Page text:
A new analysis concludes that two Wisconsin property tax credits are not only expensive — nearly $900 million per year out of a$13 billion general fund budget — but they are a highly inefficient means of delivering property tax relief to the Wisconsin homeowners and renters for whom the property tax creates the greatest economic hardships.
Government spending on the two property tax relief programs —the school levy credit and the first dollar credit — has nearly doubled since 2005. The new study is the first ever conducted of the two credits.
"A substantial proportion of the credits goes to non-residents, to high-income individuals, and to others not in serious need of property tax relief," says the study's author, Andrew Reschovsky, an economist and school finance expert at the La Follette School. "Conversely, only a small share of the credits end up benefiting those whose property taxes are high relative to their incomes."
Background on credits
Andrew Reschovsky draws much of the background on the operation of the school levy and first dollar credits from an information paper written by Legislative Fiscal Bureau analyst Al Runde, a 1987 La Follette School alum. In addition to property tax credits, Runde specializes in the state's bonding and building program, local option taxes, and transportation, including local aids and the motor fuel tax. Fiscal Bureau Information Paper #21 is titled "State Property Tax Credits; (School Levy, First Dollar, and Lottery and Gaming Credits)."
Reschovsky finds that on a per-student basis, property owners in school districts with the highest property values receive school levy credits that are nearly seven times larger than those going to property owners in districts with the lowest property values.
Created by the Legislature in 2007, the first dollar credit results in larger percentage reductions in property taxes for owners of less valuable properties, Reschovsky says. Nevertheless, using data from the Wisconsin Department of Revenue, he finds that the first dollar credit results in above-average property tax relief on a per student basis in school districts with the highest property values and below-average property tax relief in the state's poorest school districts.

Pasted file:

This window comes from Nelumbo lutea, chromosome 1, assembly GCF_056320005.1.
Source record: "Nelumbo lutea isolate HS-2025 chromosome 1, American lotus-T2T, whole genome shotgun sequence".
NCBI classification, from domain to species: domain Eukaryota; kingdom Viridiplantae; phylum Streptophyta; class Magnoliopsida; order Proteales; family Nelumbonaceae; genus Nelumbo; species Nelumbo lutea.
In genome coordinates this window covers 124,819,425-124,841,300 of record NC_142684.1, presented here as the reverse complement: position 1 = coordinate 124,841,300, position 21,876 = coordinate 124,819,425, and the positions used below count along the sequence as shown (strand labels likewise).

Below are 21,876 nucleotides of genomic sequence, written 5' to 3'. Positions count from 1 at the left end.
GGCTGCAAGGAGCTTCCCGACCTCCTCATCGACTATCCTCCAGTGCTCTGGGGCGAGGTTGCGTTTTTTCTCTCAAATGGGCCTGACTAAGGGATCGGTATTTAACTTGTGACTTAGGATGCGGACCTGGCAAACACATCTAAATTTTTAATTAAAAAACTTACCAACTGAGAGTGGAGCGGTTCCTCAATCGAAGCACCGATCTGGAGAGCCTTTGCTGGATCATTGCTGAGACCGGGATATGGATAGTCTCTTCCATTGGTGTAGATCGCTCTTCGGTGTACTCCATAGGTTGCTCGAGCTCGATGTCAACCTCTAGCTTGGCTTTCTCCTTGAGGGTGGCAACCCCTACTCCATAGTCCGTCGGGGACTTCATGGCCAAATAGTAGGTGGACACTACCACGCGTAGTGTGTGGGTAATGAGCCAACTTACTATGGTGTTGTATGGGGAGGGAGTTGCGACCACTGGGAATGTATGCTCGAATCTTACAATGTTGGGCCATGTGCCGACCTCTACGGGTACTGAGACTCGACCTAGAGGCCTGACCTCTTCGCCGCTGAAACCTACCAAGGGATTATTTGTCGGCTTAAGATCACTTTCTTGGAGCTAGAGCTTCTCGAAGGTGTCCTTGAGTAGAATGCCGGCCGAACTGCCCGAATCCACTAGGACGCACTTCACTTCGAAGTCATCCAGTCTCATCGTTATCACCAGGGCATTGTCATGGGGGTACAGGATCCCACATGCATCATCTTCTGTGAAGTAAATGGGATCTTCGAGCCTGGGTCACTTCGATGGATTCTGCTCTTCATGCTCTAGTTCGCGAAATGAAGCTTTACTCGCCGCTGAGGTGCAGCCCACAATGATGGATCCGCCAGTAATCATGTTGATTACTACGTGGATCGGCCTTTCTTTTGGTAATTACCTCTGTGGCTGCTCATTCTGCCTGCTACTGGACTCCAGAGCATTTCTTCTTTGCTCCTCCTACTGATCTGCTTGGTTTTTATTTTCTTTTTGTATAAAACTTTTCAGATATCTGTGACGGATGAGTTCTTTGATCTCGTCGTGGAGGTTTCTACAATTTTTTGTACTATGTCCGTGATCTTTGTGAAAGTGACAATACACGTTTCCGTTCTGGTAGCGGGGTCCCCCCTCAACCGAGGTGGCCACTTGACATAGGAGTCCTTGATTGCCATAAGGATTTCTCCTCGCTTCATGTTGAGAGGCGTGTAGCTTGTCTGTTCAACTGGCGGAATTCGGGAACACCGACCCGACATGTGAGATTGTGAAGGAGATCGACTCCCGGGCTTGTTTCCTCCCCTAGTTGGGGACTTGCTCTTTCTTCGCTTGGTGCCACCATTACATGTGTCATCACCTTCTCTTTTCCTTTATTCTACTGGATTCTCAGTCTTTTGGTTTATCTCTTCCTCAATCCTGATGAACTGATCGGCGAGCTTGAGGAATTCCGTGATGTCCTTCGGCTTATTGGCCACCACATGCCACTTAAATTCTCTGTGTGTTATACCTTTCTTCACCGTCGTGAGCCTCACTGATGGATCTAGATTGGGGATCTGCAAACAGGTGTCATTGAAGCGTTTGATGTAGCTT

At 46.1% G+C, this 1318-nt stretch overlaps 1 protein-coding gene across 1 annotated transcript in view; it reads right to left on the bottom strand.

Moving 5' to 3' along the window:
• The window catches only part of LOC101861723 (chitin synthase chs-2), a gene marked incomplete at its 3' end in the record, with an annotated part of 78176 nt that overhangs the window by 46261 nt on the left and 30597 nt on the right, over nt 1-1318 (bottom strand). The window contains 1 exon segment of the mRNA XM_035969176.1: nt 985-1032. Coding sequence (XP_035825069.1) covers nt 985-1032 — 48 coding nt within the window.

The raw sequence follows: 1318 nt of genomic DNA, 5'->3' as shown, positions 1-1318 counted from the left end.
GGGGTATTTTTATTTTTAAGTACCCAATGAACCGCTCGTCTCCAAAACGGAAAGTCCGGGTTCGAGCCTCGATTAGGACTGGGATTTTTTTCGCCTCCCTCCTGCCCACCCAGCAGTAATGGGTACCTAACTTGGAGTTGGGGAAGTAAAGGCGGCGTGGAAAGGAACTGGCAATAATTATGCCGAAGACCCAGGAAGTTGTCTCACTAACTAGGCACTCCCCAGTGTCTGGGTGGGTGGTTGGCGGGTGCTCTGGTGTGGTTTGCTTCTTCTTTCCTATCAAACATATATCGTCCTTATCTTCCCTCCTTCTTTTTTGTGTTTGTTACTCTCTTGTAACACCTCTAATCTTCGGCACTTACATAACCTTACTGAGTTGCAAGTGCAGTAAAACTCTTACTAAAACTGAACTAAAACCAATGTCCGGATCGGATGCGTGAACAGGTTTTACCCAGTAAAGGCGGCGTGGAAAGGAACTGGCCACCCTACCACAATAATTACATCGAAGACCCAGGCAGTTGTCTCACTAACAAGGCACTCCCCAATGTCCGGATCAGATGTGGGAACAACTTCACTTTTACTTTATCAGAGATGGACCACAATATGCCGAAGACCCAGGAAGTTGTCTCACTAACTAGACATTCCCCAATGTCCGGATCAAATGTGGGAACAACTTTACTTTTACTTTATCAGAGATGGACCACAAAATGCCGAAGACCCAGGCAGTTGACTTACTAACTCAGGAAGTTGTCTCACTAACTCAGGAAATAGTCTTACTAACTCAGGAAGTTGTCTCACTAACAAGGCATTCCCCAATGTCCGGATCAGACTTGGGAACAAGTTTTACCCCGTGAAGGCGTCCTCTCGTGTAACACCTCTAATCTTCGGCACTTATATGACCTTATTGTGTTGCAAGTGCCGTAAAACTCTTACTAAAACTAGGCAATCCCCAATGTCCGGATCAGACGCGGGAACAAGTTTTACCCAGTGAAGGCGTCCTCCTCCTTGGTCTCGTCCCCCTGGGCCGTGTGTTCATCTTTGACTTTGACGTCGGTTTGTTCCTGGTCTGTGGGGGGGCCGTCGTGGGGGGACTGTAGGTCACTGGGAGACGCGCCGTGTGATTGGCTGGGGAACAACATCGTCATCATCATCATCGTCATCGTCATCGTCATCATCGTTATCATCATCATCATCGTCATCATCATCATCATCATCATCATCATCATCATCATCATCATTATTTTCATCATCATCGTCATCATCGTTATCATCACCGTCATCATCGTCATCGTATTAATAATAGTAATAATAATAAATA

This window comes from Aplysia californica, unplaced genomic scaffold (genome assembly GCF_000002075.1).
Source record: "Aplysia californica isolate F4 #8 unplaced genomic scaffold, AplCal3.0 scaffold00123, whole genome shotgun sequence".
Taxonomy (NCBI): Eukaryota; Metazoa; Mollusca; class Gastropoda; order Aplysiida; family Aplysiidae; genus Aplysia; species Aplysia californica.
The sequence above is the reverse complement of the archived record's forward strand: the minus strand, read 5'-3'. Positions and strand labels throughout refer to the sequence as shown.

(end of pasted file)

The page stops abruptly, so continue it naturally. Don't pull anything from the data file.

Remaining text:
Based on the findings from his research, Reschovsky suggests that "the Wisconsin Legislature may want to phase out the school levy credit and the first dollar credit and use the resulting budgetary savings to help finance the reform of education funding and to expand the existing homestead credit."
Andrew Reschovsky's analysis of the school levy credit and the first dollar credit is available as La Follette School Working Paper No. 2010-003.
State Tax Notes published the study in its February 8, 2010, issue.
The homestead credit provides limited property tax relief to owners and renters who have low incomes and whose property tax liabilities are high relative to their incomes. Reschovsky argues that with money freed up by phasing out the school levy and first dollar credits, the state could expand the number of families eligible for the homestead credit and the amount of property tax relief provided to these families.
The school levy tax credit is based on funding the state passes on to municipal governments, basing each municipality's amount on a three-year average of the municipality's proportion of the statewide school property tax levy. The municipality in turn passes the credit on to taxpayers via a reduction in the school property tax mill rate. The size of the individual school levy credit depends on the value of the property. The more expensive a property, the greater the credit the taxpayer receives.
All owners of property in Wisconsin receive the credit, whether they are Wisconsin residents or not. Reschovsky finds that only 51 percent of the total school levy credit reduces property taxes of Wisconsin homeowners on their primary residences.
Fred Clark: Tax relief begins at home, February 16, 2010, Baraboo News
Property tax credits offer inefficient tax relief, study says, January 28, 2010, University of Wisconsin-Madison News